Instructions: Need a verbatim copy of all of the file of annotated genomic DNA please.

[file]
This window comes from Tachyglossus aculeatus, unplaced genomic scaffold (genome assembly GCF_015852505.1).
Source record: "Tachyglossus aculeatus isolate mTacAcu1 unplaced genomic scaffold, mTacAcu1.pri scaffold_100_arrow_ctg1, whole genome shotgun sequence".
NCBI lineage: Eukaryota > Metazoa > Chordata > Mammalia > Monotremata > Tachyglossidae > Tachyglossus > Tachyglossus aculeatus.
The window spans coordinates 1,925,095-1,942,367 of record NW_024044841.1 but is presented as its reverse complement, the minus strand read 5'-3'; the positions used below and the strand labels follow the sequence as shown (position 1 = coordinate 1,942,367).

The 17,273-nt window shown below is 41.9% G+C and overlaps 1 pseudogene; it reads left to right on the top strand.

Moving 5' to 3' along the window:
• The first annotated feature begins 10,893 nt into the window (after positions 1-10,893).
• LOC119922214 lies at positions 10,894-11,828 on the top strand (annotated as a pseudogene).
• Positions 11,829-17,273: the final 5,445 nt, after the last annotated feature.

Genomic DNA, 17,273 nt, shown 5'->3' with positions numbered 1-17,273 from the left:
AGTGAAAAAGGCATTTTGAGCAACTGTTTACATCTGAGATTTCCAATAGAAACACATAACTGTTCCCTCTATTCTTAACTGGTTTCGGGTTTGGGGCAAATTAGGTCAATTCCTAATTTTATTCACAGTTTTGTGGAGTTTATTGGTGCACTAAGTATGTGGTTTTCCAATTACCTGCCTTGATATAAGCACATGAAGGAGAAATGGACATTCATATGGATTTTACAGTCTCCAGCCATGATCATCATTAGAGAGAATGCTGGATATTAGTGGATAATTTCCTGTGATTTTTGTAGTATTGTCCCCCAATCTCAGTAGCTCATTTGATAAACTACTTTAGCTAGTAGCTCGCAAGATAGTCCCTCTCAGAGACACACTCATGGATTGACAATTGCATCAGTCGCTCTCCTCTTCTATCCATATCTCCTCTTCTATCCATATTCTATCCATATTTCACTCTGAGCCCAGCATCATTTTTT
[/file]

This window comes from Tachyglossus aculeatus, unplaced genomic scaffold (genome assembly GCF_015852505.1).
Source record: "Tachyglossus aculeatus isolate mTacAcu1 unplaced genomic scaffold, mTacAcu1.pri scaffold_100_arrow_ctg1, whole genome shotgun sequence".
NCBI lineage: Eukaryota > Metazoa > Chordata > Mammalia > Monotremata > Tachyglossidae > Tachyglossus > Tachyglossus aculeatus.
The window spans coordinates 1,925,095-1,942,367 of record NW_024044841.1 but is presented as its reverse complement, the minus strand read 5'-3'; the positions used below and the strand labels follow the sequence as shown (position 1 = coordinate 1,942,367).

The 17,273-nt window shown below is 41.9% G+C and overlaps 1 pseudogene; it reads left to right on the top strand.

Moving 5' to 3' along the window:
• The first annotated feature begins 10,893 nt into the window (after positions 1-10,893).
• LOC119922214 lies at positions 10,894-11,828 on the top strand (annotated as a pseudogene).
• Positions 11,829-17,273: the final 5,445 nt, after the last annotated feature.

Genomic DNA, 17,273 nt, shown 5'->3' with positions numbered 1-17,273 from the left:
AGTGAAAAAGGCATTTTGAGCAACTGTTTACATCTGAGATTTCCAATAGAAACACATAACTGTTCCCTCTATTCTTAACTGGTTTCGGGTTTGGGGCAAATTAGGTCAATTCCTAATTTTATTCACAGTTTTGTGGAGTTTATTGGTGCACTAAGTATGTGGTTTTCCAATTACCTGCCTTGATATAAGCACATGAAGGAGAAATGGACATTCATATGGATTTTACAGTCTCCAGCCATGATCATCATTAGAGAGAATGCTGGATATTAGTGGATAATTTCCTGTGATTTTTGTAGTATTGTCCCCCAATCTCAGTAGCTCATTTGATAAACTACTTTAGCTAGTAGCTCGCAAGATAGTCCCTCTCAGAGACACACTCATGGATTGACAATTGCATCAGTCGCTCTCCTCTTCTATCCATATCTCCTCTTCTATCCATATTCTATCCATATTTCACTCTGAGCCCAGCATCATTTTTT